The U.S. dollar is stronger than (almost) ever, as seen in the dollar trade-weighted exchange indexes that pits the currency against those of major trading partners as well as other major currencies.

While the dollar had its strongest decade in the 1960s, it has also made remarkable gains recently. It came back after losses in the financial crisis and even surged 25 percent as soon as 2009. While one British pound, for example, would have been able to buy almost two U.S. dollars as recent as 2007, that rate is now one pound to $1.20. The Euro weakened against the dollar as well. One Euro was worth $1.33 in the beginning of 2007 and now is priced at only $1.12.

The strength of the dollar has advantages (namely cheaper imports) but there have been many critical of the strong dollar, including President Donald Trump. Trump said last week that he would support a Fed policy weakening the dollar, because it would aid U.S. companies doing business abroad. Currently, businesses who have to convert foreign earnings back into dollars are getting out less and are therefore potentially less competitive.

Trump has blamed federal interest rates, which are currently higher in the U.S. but remain at zero in Europe, for the strengthening of the dollar. The unequal rates are in fact a major draw for investors to move assets to the U.S. As more people buy (in) dollars, the demand for the currency goes up, strengthening it. China’s Central Bank, for example, has been accused of keeping its currency artificially low to be very competitive in the global marketplace.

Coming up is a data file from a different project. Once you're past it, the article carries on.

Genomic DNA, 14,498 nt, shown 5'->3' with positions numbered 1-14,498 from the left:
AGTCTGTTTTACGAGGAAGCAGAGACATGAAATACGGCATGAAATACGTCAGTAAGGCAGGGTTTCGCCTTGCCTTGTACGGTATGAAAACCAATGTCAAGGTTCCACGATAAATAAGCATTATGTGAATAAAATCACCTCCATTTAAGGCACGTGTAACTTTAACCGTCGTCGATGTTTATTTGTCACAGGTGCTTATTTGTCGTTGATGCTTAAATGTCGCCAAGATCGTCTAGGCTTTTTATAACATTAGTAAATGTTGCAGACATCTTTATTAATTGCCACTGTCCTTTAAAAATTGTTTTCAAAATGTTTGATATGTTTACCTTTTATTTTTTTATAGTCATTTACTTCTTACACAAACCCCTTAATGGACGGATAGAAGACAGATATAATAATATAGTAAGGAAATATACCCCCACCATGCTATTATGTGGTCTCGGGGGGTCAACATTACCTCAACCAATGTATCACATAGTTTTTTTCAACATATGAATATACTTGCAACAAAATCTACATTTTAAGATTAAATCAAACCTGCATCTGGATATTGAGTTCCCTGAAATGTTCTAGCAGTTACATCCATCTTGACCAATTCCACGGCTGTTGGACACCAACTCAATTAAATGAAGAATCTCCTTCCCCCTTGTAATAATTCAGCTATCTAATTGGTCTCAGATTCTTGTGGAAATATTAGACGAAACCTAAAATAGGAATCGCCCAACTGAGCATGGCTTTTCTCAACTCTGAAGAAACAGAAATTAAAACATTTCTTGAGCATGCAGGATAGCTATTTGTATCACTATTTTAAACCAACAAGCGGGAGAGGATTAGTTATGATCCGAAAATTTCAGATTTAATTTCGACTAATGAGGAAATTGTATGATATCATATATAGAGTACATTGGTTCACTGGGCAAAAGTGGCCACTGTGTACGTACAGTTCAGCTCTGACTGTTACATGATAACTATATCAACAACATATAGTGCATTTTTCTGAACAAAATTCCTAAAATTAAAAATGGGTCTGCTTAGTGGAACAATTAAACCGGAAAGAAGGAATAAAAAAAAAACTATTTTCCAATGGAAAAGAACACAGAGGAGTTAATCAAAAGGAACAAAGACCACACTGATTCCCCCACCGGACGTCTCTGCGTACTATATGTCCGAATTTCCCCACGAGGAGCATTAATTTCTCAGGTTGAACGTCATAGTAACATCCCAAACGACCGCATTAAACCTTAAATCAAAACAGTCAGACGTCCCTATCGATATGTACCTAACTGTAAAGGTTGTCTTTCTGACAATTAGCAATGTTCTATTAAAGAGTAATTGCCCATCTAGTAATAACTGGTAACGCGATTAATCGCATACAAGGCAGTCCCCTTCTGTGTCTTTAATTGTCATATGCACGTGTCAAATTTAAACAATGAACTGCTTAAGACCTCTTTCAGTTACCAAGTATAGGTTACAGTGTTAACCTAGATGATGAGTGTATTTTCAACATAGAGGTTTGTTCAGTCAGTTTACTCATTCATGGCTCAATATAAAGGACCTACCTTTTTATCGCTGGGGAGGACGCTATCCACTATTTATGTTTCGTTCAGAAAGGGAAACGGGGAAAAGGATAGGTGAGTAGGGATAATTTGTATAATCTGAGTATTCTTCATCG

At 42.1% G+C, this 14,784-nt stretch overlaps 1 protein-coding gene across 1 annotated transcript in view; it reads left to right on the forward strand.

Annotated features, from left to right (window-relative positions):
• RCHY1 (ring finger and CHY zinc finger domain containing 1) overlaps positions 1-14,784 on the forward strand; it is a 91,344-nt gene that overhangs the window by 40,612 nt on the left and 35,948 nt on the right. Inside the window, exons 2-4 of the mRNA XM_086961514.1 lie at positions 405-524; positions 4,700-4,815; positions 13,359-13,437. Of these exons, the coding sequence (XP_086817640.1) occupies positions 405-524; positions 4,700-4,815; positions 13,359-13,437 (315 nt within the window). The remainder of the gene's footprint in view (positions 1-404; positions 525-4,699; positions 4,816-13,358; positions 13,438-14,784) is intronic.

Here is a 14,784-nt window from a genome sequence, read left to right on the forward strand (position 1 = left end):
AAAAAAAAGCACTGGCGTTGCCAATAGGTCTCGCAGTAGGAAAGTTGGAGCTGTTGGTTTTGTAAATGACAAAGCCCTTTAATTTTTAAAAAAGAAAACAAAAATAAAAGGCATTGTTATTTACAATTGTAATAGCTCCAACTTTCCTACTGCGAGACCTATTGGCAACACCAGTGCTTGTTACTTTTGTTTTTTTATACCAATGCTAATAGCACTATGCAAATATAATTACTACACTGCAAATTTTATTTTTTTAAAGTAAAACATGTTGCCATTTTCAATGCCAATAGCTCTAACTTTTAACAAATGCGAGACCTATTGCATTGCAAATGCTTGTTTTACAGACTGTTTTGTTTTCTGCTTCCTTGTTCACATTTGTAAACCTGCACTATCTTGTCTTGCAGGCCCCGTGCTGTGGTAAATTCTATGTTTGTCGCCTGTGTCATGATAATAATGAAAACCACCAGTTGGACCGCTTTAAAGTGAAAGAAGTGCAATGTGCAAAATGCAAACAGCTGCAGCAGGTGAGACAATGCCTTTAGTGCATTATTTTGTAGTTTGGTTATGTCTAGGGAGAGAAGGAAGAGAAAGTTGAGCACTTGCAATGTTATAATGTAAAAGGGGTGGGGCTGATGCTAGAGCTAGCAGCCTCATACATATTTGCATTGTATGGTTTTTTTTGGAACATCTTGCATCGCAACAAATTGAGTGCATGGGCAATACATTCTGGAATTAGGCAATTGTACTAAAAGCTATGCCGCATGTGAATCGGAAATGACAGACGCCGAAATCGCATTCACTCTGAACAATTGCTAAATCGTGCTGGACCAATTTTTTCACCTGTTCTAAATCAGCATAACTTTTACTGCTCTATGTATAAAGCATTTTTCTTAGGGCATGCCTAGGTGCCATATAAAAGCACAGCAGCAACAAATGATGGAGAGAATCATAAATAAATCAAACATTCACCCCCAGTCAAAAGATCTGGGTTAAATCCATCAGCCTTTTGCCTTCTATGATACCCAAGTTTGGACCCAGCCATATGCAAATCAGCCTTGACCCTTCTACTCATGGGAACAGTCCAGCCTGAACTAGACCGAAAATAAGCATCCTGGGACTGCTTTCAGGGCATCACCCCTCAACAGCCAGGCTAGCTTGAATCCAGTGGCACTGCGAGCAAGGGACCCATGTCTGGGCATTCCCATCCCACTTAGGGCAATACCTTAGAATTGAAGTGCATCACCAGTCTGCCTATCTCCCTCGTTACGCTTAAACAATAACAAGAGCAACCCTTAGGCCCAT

Conversely, Trump has in the past also lauded investors and foreign companies drawn to the U.S. because of good interest rates and the opportunity to make profits in (strong) dollars.

The Fed said at the beginning of August, after lowering interest rates for the first time since 2015, that they wanted to aid U.S. companies not because of the strong dollar but to make up for weakening global demand and an economic slowdown. While lower interest rates could mean a weaker dollar and the ensuing advantages in the short run, a global race for the lowest currency rate would only hurt already weak economic prospects further.